- The Washington Times - Monday, August 9, 2010

Primary voters in four states head to the polls Tuesday, with hotly contested races on tap in three of the four states.

Both the Republican and Democratic Senate primaries in Colorado have attracted national interest and some big-name endorsements, but political prognosticators will also will be watching the Georgia and Connecticut governor races for signs about voter sentiment going into November and beyond.

Former Govs. Mike Huckabee of Arkansas and Sarah Palin of Alaska - two of the Republican Party’s biggest stars and potential 2012 presidential rivals - have backed competing candidates in the Georgia GOP runoff for governor.

Connecticut voters will select candidates to replace retiring Republican Gov. M. Jodi Rell and Democratic Sen. Christopher J. Dodd, with the marquee race the contest between former pro wrestling executive Linda McMahon and ex-Rep. Rob Simmons for the Republican senatorial nod.

Mr. Huckabee, who won the 2008 Georgia GOP presidential primary, has in the final days of the race endorsed former Rep. Nathan Deal. Ms. Palin is backing former Georgia Secretary of State Karen Handel, a woman she calls a fellow “mama grizzly.” Polls show Mrs. Handel with a slim lead.

Both Mr. Huckabee and Mrs. Palin have headlined rallies for their favored candidates in the final days - Mr. Huckabee bringing in a record 1,000 supporters Saturday to Mr. Deal’s hometown of Gainesville, and Mrs. Palin taking the stage with Mrs. Handel on Monday at a packed Atlanta hotel.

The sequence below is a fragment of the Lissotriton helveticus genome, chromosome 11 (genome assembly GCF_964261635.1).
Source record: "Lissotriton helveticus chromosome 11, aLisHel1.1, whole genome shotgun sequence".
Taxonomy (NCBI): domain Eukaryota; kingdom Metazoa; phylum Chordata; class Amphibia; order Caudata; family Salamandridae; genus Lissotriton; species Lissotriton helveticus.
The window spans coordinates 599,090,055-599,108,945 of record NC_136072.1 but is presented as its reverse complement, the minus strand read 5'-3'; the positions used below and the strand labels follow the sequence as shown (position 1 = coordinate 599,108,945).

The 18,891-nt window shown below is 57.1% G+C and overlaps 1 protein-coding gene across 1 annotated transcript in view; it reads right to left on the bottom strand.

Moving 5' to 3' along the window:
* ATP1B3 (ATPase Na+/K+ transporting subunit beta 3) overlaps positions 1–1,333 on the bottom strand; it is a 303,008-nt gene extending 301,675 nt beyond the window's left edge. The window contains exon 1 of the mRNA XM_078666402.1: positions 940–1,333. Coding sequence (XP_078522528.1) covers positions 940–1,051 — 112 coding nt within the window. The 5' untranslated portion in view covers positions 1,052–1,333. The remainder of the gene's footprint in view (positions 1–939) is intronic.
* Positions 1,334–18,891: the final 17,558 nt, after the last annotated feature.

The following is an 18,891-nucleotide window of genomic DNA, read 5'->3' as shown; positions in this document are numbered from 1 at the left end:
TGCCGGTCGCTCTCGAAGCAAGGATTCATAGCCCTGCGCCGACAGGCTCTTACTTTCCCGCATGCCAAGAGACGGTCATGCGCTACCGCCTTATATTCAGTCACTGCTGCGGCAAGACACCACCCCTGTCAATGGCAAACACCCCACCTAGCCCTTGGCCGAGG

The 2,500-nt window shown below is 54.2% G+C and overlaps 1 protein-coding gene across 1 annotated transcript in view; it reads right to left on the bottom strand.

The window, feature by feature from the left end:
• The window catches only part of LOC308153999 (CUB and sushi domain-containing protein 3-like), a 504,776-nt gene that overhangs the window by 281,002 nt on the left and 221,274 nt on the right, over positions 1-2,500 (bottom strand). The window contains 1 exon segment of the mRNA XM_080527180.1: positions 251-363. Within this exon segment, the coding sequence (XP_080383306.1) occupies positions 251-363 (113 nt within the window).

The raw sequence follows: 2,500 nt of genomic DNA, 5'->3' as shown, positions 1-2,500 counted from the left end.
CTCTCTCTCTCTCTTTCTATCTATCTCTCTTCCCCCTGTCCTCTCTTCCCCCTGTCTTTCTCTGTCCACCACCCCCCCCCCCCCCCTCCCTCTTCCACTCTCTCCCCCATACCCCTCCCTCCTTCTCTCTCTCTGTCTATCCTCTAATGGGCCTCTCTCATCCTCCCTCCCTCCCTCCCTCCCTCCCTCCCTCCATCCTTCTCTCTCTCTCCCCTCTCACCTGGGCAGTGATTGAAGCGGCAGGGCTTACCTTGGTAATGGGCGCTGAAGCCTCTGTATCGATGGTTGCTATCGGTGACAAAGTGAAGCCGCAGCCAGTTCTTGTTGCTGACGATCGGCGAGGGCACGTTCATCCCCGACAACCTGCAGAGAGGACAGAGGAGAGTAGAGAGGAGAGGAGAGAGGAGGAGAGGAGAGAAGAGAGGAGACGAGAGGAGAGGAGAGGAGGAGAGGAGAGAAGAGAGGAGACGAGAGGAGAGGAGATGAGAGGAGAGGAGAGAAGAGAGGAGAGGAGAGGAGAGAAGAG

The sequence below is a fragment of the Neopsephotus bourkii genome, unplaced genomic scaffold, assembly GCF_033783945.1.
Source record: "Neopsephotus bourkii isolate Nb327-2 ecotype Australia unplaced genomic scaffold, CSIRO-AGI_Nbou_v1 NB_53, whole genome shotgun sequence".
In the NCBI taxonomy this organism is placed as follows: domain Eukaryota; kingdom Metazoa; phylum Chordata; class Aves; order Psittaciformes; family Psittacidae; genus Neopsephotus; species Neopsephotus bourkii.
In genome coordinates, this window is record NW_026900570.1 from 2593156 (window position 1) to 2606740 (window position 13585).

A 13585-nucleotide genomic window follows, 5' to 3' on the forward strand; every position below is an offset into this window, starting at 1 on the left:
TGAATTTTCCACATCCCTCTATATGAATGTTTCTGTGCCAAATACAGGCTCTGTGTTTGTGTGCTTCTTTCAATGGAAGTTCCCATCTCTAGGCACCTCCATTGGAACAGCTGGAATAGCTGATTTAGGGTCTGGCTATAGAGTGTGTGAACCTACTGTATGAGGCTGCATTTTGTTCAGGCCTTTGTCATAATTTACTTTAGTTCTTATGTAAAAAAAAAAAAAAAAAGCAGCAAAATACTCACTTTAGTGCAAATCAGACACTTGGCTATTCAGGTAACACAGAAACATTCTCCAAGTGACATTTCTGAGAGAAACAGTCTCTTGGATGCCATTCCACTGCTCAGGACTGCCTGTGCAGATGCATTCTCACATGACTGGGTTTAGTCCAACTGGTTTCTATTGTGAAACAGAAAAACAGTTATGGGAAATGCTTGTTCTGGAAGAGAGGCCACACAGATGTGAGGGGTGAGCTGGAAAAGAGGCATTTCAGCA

Georgia GOP supporter Carolyn Meadow said Monday she and other friends of Mr. Huckabee enlisted his support late Thursday, nearly a month after the Palin endorsement.

“We felt like we had to counter her,” said Ms. Meadows. “We weren’t soliciting out-of-state help, but Mr. Huckabee is connected to Georgia and remains very popular.”

Mr. Deal also has the backing of Newt Gingrich, the former GOP House leader from Georgia and another potential 2012 presidential candidate.

Nathan Deal is everything that is important to a conservative and has all the important endorsements,” said Ms. Meadows.

The Handel campaign has characterized those endorsements - from Georgia’s statehouse to its congressional delegation - as proof Mr. Deal is part of the “good-old-boy network.”

Mrs. Handel leads 47 percent to 42 percent, according to Mason-Dixon Polling & Research. The winner faces Democratic nominee Roy Barnes, who has already served a term as governor, from 1999 to 2003.

Republican strategist Ron Bonjean said national party leaders take a calculated risk when playing favorites in tight state primary contests.

“Getting involved in primaries can especially be beneficial if the candidates win and will help create early enthusiasm in these areas. However, it can also hurt politically if they back the wrong candidate,” he said. “As long as outside or inside nominees can find a way to rally and connect with independent voters, then they should be able to create momentum into November.”

In Connecticut, polls say the wealthier Mrs. McMahon has opened up a double-digit lead over Mr. Simmons, who suspended his campaign in May after losing the state party endorsement to Mrs. McMahon. Investment banker Peter Schiff, the third candidate in the Republican race, is projected to win enough votes to make victory impossible for Mr. Simmons. The winner faces Democratic state Attorney General Richard Blumenthal in November.

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